But only God knows what is in the hearts and minds of these officers involved in the recent incidents. Here's a report on police killing of a young white male (there are a couple of other recent questionable incidents of police shooting deaths of young white men in Utah and CA) with Downs Syndrome in Maryland, Ethan Saylor, that occurred last year, by three off duty police officers who were moonlighting in a movie theater as security. Ethan wanted to see the movie he'd just seen, Zero Dark Thirty, over again and didn't understand the policy that required him to pay the $12 admittance fee again.
A little patience and training of how to interact with those with mental disabilities, especially since many homeless people police come in contact on the streets, also have mental problems, would have probably prevented this young man's death over $12:
Robert Ethan Saylor died, which generated outrage among parents of children with Down syndrome and advocacy groups across the country.
U.S. District Judge William M. Nickerson was just as scathing, writing in his 54-page ruling that “a man died over the cost of a movie ticket.”
The judge ruled Saylor's family can move forward with a wrongful death lawsuit they have filed.
I feel poor training and failure to adhere to police procedure were factors in the police shooting death in Cleveland.
I find it hard to believe Cleveland police train officers to drive up to within 10 feet of a supposedly, "armed", suspect and jump from the car shooting. 2 seconds after police arrival 12 year old Tamir Rice was shot dead.
I want to express how this impacts me personally, especially if race is truly a motivation of police officers in these shootings, and use of excessive force . I'm the father of two young black male sons, one 27 and one 8 (yes quite a gap, my wife and I call our 8 year old our little oops!).
The 27 year old lives and works in NYC, and was once stopped in the neighborhood where he lives in Williamsburg, Brooklyn, by two NYPD officers, before stop and frisk policy was ended by the city of NY, and subjected to the process on the street, which he described to me as, "degrading and dehumanizing", especially with other NYers walking by and seeing it.
He said the two NYPD officers who, stopped and frisked him were disrespectful, and used profanity directed at him when he simply questioned them on why he was being stopped. My son has no criminal record, never been arrested, and in addition to his job on Wall St, my son is working on getting his MBA in Financial Management at Pace University, under a graduate program. He said they stopped him on a Saturday afternoon and when he was not in business attire he would normally be wearing on a workday. He was wearing jeans and sneakers and a old sweatshirt, which may or may not have contributed to why they stopped him. After patting him down and checking his ID, and asking a few questions they let him go, and he went on his way. I'm glad he kept his cool, although he said his blood was boiling and he felt humiliated, especially since he'd never been in trouble with the law, even in his teens, his entire life.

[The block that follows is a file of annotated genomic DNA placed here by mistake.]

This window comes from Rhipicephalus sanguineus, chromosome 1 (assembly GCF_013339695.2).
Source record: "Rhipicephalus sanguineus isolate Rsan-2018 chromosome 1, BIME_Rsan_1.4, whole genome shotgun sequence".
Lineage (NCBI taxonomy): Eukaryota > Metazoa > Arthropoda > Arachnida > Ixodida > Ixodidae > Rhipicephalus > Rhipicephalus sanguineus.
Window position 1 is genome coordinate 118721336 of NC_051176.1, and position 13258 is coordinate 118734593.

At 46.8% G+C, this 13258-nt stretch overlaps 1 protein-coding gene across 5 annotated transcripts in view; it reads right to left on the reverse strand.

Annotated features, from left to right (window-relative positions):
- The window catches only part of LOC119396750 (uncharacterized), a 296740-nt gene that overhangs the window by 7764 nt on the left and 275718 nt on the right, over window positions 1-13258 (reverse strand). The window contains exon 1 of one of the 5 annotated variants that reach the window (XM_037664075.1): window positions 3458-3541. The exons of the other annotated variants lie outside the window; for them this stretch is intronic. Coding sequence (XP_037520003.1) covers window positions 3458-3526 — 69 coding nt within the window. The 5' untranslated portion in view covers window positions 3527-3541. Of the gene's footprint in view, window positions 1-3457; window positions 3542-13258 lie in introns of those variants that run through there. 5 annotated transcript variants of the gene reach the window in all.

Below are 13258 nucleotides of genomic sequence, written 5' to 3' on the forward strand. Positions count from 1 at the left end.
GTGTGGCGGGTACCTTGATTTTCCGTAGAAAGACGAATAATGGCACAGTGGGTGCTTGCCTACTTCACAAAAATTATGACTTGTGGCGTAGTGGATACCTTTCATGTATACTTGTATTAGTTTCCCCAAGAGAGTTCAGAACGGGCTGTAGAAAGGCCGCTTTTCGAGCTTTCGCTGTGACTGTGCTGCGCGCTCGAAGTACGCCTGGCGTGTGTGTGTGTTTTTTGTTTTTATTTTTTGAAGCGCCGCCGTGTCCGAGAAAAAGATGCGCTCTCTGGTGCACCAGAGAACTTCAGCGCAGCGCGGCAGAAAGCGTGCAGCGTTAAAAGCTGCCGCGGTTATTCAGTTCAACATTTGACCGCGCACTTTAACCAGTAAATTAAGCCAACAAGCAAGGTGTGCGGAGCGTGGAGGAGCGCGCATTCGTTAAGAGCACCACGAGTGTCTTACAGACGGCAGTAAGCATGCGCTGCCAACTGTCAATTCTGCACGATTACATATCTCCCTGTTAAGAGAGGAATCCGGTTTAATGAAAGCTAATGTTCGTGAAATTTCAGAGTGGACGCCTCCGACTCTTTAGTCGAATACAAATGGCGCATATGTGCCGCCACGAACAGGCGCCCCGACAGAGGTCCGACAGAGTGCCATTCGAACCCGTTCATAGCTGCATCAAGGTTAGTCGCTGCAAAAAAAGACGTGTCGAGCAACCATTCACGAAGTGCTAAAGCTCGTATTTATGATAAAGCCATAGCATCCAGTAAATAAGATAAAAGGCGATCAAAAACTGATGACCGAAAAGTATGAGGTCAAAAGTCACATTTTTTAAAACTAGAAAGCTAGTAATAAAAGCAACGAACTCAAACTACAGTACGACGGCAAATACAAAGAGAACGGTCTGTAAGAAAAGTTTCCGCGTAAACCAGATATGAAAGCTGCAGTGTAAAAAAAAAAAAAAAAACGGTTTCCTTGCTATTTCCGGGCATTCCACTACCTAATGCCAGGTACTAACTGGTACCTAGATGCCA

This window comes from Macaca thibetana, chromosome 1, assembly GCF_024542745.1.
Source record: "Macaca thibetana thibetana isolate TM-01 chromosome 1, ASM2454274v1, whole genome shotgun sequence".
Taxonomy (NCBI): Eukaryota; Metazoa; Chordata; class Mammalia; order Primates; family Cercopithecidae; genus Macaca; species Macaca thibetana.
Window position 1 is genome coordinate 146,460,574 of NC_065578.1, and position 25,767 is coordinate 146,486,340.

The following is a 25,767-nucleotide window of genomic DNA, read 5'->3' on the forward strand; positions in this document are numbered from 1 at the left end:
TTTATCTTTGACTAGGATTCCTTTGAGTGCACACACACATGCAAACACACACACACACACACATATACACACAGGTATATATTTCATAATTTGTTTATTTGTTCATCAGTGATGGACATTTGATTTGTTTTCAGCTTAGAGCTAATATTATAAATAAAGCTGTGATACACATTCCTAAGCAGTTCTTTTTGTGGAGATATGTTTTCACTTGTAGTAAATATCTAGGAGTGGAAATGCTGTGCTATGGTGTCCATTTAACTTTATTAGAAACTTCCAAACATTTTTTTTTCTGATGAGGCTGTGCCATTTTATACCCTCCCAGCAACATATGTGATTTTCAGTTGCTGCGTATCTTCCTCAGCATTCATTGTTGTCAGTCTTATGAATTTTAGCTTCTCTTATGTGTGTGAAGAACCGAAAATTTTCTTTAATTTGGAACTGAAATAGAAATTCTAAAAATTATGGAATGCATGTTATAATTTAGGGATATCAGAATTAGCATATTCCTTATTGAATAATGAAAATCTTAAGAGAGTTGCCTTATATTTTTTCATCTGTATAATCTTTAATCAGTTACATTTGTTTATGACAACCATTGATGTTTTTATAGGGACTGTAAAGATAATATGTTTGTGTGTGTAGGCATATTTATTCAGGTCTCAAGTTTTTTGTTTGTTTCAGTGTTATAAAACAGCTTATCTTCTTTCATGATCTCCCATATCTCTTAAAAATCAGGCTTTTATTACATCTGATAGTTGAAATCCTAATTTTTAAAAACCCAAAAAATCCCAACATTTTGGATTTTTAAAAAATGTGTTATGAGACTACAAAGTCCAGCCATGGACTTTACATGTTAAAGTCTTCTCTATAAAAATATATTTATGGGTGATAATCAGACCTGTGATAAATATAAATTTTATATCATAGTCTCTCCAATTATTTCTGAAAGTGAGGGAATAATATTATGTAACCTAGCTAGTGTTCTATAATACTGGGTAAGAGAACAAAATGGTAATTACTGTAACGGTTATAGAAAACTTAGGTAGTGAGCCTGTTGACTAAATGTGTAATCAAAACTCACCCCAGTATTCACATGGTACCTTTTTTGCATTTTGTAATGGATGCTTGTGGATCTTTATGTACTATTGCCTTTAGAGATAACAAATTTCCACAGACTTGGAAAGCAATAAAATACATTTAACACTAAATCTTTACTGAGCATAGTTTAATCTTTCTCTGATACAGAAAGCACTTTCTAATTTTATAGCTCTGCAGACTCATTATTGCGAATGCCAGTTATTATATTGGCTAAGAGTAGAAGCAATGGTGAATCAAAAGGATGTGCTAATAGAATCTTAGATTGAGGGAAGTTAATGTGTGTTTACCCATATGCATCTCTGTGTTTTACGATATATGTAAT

My son, who is normally apolitical, took part in the huge march in NYC yesterday against police use of excessive force. He said he felt compelled to do so. He was disappointed in the violence that took place on the Brooklyn Bridge he told me on the phone today.
I'm glad my son seems to have inherited the patience of his mother, I'd have had a problem personally with cops stopping me and putting their hands on me when I wasn't suspected or charged with any crime. I'm sure it would have ended badly if it was me.
My 8 year old has toys guns, and he and his friends will sometimes be out in our yard running around pretending to shoot each other, just as I did as a young boy. But not anymore because my wife has taken them all away from him and put them in the attic since the Tamir Rice shooting. (I think she's overreacting mself, but I know not to mess with a momma bear protecting her cub). He's not happy about it even though she explained to him why she did it.
Neither my wife or I agree with the thinking by some in the black community that you have to have, the talk, with your sons about how to behave in a special way when interacting with police. We both feel we have raised our sons to be good law abiding citizens who are well mannered, respectful, dignified human beings. We refuse to teach them they have to go into some kind of, Stepin Fechit, mode when interacting with police officers, or anyone else. I will never teach my sons to grovel.
I have over 36 years with DoD, in various forms, since age 19 when I began serving this country, one war (Gulf War) and several overseas deployments. My good wife has made many sacrifices too for America in support of me doing that. I hope to retire in a couple of years if God wills it.
We both feel the least America owes us in return is the peace of mind that our two sons, and also our daughter, can safely live their lives without the threat of an encounter with possibly racist, poorly trained police officers, taking one of their lives, using excessive force.
This country has to take seriously better vetting of who we hand a gun a badge, and put out on our streets, and training them properly. I think the great majority of police officers are professional and do their jobs well. But obviously some do not.
I have nothing but sympathy and hurt for the families, especially the parents, of those young men, both black and white, who have lost their lives in these police shootings.
Yes, it has to stop.
I will probably lose some of my Conservative friends stating this position, but I'm never going to hesitate to state why I believe, and feel in my heart is the truth. I only have to answer to and please God and He knows my heart.
I don't do right or left dogma, I do right or wrong.
My conclusion in personal evaluation of each of these shootings I wrote of, and use of force by police that resulted in a death, is that they were wrong and unlawful.
Yes Black lives matter; all lives matter.